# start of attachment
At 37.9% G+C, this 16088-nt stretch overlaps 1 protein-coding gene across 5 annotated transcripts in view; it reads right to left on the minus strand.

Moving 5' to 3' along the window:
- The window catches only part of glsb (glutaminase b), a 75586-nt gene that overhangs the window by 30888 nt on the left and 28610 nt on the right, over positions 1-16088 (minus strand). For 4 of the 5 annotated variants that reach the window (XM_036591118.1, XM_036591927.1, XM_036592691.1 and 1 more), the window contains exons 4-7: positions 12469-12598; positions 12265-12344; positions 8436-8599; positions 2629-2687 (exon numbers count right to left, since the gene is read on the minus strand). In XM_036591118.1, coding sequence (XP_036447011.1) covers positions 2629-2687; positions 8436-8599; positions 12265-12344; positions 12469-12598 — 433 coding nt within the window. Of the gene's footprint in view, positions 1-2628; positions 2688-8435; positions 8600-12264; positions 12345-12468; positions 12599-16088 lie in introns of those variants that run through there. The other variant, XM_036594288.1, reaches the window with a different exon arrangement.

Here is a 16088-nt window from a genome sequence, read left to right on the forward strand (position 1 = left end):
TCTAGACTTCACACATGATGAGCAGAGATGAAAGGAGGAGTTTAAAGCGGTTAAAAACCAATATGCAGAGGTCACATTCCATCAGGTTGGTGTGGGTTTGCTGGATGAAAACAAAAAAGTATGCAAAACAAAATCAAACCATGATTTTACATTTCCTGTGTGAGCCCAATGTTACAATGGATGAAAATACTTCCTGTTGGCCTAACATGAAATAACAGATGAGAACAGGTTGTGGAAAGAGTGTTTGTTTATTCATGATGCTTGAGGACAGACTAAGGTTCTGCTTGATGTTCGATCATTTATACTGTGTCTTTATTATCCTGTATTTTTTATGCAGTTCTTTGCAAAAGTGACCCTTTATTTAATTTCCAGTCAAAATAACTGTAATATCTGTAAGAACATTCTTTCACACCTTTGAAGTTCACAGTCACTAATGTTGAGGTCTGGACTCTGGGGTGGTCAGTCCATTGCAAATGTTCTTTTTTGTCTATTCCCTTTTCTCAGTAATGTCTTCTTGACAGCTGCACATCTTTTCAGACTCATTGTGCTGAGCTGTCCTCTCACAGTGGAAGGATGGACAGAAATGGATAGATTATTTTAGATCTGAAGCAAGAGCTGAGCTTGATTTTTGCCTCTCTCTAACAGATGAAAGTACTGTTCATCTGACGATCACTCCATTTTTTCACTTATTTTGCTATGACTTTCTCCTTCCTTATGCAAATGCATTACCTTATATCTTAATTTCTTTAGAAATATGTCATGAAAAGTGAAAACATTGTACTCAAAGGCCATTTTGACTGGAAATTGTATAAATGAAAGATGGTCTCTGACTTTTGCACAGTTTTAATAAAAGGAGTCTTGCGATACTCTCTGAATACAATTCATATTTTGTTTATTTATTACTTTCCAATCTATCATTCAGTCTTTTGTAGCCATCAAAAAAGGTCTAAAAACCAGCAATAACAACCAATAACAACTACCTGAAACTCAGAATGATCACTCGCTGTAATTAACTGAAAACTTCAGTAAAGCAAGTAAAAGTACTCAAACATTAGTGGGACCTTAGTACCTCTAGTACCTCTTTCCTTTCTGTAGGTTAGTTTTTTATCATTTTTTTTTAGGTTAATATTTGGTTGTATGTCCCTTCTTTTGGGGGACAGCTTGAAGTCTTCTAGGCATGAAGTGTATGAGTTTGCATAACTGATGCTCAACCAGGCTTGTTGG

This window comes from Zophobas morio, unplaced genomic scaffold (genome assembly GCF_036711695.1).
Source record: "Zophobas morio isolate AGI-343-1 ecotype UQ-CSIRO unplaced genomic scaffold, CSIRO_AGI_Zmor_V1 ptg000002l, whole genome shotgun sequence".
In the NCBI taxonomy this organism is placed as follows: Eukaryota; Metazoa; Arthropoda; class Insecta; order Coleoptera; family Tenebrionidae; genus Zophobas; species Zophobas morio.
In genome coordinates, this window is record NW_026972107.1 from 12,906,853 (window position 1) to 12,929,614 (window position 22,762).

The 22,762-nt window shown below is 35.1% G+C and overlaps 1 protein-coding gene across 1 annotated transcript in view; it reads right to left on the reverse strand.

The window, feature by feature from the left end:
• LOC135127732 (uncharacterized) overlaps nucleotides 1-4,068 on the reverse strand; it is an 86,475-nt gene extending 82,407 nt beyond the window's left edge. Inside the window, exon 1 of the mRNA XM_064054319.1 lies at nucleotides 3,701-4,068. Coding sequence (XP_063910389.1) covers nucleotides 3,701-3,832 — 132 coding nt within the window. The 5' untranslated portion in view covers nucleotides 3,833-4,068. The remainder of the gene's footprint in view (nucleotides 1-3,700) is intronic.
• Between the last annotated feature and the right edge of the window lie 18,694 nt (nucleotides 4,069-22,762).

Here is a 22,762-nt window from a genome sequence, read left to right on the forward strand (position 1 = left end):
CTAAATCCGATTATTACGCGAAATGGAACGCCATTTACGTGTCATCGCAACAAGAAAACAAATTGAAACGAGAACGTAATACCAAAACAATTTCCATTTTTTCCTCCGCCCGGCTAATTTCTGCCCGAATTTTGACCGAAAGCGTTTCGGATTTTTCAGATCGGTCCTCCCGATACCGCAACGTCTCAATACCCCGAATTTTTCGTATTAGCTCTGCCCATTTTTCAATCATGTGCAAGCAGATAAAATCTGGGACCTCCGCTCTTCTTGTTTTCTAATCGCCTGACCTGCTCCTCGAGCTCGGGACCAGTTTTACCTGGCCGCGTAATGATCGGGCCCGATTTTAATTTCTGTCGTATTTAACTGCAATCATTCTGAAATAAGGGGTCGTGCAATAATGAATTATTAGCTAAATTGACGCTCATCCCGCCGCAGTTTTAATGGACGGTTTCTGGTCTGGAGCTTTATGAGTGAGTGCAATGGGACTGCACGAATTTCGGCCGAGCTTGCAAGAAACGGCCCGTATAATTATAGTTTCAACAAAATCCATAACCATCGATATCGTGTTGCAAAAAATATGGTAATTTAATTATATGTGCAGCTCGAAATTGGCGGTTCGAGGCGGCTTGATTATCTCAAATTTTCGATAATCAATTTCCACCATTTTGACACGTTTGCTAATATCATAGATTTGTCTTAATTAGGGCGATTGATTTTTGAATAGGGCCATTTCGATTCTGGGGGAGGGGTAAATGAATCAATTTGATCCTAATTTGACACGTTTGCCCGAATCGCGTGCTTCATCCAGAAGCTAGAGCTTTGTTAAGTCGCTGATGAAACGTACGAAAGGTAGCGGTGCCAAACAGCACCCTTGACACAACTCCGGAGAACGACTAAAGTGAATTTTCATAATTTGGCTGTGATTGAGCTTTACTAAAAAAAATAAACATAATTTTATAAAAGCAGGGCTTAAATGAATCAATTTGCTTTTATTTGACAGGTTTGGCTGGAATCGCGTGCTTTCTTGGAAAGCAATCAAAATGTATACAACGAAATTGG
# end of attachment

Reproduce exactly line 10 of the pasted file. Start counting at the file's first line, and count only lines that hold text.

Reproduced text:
The 22,762-nt window shown below is 35.1% G+C and overlaps 1 protein-coding gene across 1 annotated transcript in view; it reads right to left on the reverse strand.